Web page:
Michael Bay. Simply hearing his name makes you want to shake your head and then lower it in disgust. It was Michael Bay’s bright idea to use his production company Platinum Dunes to ‘reboot’ the Elm Street Franchise with the hope of many more installments following the 2010 remake release. Well I think one could safely say that considering this abomination was released three years ago and there has been not a twitter from Platinum Dunes since regarding plans for any more films in the series, that they hopefully got the message that no one wants to watch the memory of a iconic film beaten to death. Despite what the preproduction buzz tried to have the public believe (endless Wes Craven ass kissing, and praise of the original) the decision to remake A Nightmare On Elm Street was purely a business one. Platinum Dunes were also behind the awful Friday The 13th remake, which despite it’s critical failure, was moderately successful at the box office and the whole sorry exercise actually made a profit. Cue dollar signs in Michael Bay’s eyes. When it was announced that A Nightmare On Elm Street was to be remade, the studio talked extensively about how they were going to return Freddy Kruger to his scary child molester origins and restore the film to it’s former glory after its long battle with subpar to ridiculous sequels. Robert Englund believed them and supported their choice to not consider him for a reprisal of his most iconic role. Wes Craven however felt differently and called bullshit early on. He voiced his distress at the mistreatment of his baby to IGN in the following quote;
“I don’t even know who’s doing it and I’m not interested. It’s actually really painful to think about it. It’s the film of mine that I probably love the most, and which made the most money. The script went around Hollywood for three years and nobody touched it and I went through all my life savings and everything else to pay for it, so I had to make the deal I did. Frankly, at that time I thought it would be one movie and that’s it. I never thought it would go on and on and on.”“ “Yes it does hurt, it does because its such an important film for me that, unfortunately, when I signed the original contract I gave up all rights to it and so there’s nothing I can do about it,”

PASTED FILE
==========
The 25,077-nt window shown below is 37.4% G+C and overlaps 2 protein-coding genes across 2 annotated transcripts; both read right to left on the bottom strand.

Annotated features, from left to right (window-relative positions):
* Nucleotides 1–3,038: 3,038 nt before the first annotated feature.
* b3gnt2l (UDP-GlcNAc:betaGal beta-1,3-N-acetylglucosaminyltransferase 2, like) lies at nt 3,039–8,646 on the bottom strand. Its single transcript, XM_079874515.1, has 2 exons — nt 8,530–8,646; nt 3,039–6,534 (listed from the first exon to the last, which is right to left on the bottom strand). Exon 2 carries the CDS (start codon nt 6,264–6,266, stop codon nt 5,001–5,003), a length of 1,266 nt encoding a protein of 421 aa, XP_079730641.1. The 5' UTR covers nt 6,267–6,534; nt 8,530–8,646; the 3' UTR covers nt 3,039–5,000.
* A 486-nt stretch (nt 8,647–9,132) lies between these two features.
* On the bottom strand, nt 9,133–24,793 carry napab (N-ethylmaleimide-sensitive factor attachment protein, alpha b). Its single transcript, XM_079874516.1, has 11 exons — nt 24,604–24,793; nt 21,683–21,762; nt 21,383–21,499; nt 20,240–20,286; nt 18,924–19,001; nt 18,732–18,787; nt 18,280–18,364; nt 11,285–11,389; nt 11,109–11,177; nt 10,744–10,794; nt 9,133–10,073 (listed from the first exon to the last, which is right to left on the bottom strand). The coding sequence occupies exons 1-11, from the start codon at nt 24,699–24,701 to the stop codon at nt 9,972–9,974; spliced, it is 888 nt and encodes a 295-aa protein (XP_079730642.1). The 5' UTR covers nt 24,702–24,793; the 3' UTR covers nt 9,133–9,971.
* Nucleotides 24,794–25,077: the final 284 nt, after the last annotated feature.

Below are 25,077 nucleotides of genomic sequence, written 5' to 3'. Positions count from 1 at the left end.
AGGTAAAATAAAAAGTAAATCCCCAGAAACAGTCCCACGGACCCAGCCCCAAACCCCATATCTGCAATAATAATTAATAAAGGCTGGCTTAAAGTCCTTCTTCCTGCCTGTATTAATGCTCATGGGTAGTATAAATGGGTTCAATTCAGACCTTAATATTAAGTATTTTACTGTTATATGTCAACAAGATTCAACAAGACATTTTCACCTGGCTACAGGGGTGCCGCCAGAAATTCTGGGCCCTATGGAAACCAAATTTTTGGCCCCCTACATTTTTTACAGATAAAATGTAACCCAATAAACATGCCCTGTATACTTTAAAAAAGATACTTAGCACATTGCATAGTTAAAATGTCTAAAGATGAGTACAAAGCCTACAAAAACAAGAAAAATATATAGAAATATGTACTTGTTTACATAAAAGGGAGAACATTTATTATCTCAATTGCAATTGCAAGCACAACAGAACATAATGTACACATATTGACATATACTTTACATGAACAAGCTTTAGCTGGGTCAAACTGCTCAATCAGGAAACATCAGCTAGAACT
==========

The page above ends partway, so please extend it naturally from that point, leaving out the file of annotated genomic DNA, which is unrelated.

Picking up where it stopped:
Fans of Craven and the original felt his pain, there really was nothing anyone could do about it, it was heartbreaking to witness. And so the film was released and no one was surprised that it was an overly earnest, boring, confused mess. And ironically more insulting to the original film then any of it’s remakes had ever been. But fans of the original were able to take solace in the terrible,terrible reviews as critics saw through the film’s cynical plan to syphon box office success from the original’s iconic status and deservedly ripped the film a new orifice. Fearnet.com’s Scott Weinberg gave a wonderful assessment of this awful film when he said in his review ;
“And then there are horror remakes like A Nightmare on Elm Street., which are so generic, so lazy, and so forgettable they may as well have “we’re not even trying” plastered across the bottom of the screen.”
As was surely predicted The film took a hefty $35 million in it’s opening weekend. But I can almost guarantee you that the people who helped create that number, would rather have their money back then be the reason that the film was technically successful at the box office. The film did in the end achieve what it had hoped (it made money) but it also made a hell of a lot of enemies and Platinum Dunes are now known as one of the film businesses most soulless studios, They are currently working on another remake of Halloween…
The Winner is : The Original
Despite earning less in box office (which hardly counts because the remake only beat it at the box office because it used the original’s appeal ) the original is of course the clear winner here! The remake should be downright ashamed of itself for being a bloated redundant cash cow. This a triumphant K.O for A Nightmare On Elm Street 1984!!